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The American Anthropological Association on Friday announced a new Policy on Sexual Harassment and Sexual Assault. It defines both harassment and assault as “professional misconduct” that hurts anthropologists individually, as a group and as a discipline. The policy echoes a recent report on misconduct in the sciences from the National Academies of Sciences, Engineering and Medicine in emphasizing that harassment can be sexist as well as sexual and is linked to negative work and health consequences for targets. It also echoes the National Academies report in recommending fixes to the harassment problem that are not primarily based on complying with Title IX of the Education Amendments of 1972, which prohibits gender-based harassment. The new policy says it exists in tandem with the AAA’s Principles of Professional Responsibility and applies to members as well as nonmembers who participate in any AAA program or activity, anywhere. The association also encourages the application of the zero-tolerance policy in other settings.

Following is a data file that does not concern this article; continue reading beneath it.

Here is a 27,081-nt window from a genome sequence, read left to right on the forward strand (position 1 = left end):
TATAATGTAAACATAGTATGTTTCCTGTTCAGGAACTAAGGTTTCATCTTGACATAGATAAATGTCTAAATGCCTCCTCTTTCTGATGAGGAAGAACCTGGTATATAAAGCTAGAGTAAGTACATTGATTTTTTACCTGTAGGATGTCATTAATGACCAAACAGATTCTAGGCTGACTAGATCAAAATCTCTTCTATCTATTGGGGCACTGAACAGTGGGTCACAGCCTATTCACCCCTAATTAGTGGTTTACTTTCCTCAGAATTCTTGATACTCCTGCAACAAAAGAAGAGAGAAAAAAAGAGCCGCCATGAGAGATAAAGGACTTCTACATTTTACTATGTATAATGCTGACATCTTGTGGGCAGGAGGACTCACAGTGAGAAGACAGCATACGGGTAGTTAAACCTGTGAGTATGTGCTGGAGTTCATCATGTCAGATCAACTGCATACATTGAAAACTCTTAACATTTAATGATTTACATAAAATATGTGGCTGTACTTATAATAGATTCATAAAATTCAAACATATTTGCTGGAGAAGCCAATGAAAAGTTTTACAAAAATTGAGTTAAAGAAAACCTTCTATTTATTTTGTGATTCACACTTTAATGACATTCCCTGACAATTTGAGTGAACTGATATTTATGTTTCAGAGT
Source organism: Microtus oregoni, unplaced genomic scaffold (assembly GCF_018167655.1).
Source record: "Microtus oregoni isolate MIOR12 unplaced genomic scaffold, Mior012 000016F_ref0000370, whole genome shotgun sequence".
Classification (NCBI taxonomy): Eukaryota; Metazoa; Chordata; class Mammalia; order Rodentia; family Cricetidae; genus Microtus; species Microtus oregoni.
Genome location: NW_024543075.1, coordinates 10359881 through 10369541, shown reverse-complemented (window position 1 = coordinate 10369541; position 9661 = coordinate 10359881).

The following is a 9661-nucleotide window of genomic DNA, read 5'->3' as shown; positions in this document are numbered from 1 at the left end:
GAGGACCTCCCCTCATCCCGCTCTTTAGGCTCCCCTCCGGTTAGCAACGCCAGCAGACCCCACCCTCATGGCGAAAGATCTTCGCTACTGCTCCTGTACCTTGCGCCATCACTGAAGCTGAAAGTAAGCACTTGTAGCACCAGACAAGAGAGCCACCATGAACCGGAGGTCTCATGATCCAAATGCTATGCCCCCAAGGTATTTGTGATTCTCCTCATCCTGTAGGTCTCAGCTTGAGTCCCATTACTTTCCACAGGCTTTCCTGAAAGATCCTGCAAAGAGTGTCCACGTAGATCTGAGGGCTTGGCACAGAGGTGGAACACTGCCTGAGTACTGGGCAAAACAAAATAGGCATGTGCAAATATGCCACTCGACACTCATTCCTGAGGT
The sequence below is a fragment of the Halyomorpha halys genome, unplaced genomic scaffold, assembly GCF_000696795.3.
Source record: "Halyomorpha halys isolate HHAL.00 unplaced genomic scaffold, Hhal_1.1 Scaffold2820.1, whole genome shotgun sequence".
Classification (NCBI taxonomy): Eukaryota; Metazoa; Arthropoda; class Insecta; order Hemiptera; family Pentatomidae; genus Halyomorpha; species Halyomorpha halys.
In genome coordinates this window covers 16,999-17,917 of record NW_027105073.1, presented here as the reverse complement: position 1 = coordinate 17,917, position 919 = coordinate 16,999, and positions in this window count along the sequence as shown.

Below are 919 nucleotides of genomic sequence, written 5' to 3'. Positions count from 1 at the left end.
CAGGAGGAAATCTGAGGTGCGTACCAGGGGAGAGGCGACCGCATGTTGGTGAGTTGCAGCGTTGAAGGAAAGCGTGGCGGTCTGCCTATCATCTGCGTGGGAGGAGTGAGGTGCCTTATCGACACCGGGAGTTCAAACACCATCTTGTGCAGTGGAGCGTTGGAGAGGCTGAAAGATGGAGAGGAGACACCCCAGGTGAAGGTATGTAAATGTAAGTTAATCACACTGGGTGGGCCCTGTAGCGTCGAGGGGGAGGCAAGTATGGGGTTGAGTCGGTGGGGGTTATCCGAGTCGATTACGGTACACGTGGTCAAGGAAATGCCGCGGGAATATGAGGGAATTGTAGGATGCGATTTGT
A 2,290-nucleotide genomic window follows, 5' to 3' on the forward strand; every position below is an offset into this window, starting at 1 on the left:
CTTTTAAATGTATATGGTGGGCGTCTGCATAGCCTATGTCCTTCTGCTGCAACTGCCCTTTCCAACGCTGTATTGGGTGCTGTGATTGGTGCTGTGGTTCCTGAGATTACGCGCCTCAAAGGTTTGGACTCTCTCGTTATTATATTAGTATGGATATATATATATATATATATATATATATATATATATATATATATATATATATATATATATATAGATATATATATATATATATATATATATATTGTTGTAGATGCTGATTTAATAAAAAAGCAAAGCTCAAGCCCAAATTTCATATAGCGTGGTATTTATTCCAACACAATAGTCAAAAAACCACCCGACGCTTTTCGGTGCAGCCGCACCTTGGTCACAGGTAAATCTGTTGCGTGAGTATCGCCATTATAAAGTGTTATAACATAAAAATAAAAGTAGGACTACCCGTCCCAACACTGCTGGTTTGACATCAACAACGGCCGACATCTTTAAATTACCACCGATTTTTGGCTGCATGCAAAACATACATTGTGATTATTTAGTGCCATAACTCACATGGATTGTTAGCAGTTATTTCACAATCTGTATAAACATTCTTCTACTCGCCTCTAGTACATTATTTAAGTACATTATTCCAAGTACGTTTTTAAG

While the AAA is not an adjudicating body, the policy says, the AAA Ombudspeople for Sexual Harassment and Assault will receive complaints of harassment in the context of AAA settings and activities, starting in October. They will ask about complainants’ desired outcomes, referring them to the police when appropriate, and serve as a resource by in various ways. If a complainant wishes for the ombudspeople to actively participate in resolving a complaint, the policy says, they will (with consent) discuss the complaint with the alleged harasser. The ombudspeople also may “facilitate discussion between both parties to achieve an informal resolution that is acceptable to the complainant,” and then follow up on the case, according to the policy. The policy recommends reporting misconduct that occurs outside AAA events to individual institutions.